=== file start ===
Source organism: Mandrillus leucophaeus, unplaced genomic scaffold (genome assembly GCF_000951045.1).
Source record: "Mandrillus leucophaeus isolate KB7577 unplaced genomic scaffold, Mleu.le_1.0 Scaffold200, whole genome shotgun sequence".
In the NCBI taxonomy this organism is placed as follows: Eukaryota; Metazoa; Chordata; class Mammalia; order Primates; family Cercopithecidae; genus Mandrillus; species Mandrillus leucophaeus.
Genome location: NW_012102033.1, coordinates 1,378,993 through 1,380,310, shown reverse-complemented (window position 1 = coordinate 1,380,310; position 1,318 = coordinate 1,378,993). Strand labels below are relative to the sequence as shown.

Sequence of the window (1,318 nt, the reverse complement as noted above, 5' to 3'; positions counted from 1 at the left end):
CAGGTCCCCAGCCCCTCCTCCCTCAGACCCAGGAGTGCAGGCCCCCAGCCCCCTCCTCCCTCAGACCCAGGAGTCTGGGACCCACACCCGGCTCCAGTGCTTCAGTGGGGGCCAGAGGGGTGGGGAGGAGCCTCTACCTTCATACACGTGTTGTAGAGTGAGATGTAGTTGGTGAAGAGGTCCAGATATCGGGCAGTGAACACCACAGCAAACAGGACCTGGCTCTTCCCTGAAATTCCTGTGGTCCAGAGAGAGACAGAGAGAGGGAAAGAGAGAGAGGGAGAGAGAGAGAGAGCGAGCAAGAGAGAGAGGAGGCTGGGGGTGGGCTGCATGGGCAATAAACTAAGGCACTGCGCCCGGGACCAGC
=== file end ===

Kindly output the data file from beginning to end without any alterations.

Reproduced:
Source organism: Mandrillus leucophaeus, unplaced genomic scaffold (genome assembly GCF_000951045.1).
Source record: "Mandrillus leucophaeus isolate KB7577 unplaced genomic scaffold, Mleu.le_1.0 Scaffold200, whole genome shotgun sequence".
In the NCBI taxonomy this organism is placed as follows: Eukaryota; Metazoa; Chordata; class Mammalia; order Primates; family Cercopithecidae; genus Mandrillus; species Mandrillus leucophaeus.
Genome location: NW_012102033.1, coordinates 1,378,993 through 1,380,310, shown reverse-complemented (window position 1 = coordinate 1,380,310; position 1,318 = coordinate 1,378,993). Strand labels below are relative to the sequence as shown.

Sequence of the window (1,318 nt, the reverse complement as noted above, 5' to 3'; positions counted from 1 at the left end):
CAGGTCCCCAGCCCCTCCTCCCTCAGACCCAGGAGTGCAGGCCCCCAGCCCCCTCCTCCCTCAGACCCAGGAGTCTGGGACCCACACCCGGCTCCAGTGCTTCAGTGGGGGCCAGAGGGGTGGGGAGGAGCCTCTACCTTCATACACGTGTTGTAGAGTGAGATGTAGTTGGTGAAGAGGTCCAGATATCGGGCAGTGAACACCACAGCAAACAGGACCTGGCTCTTCCCTGAAATTCCTGTGGTCCAGAGAGAGACAGAGAGAGGGAAAGAGAGAGAGGGAGAGAGAGAGAGAGCGAGCAAGAGAGAGAGGAGGCTGGGGGTGGGCTGCATGGGCAATAAACTAAGGCACTGCGCCCGGGACCAGC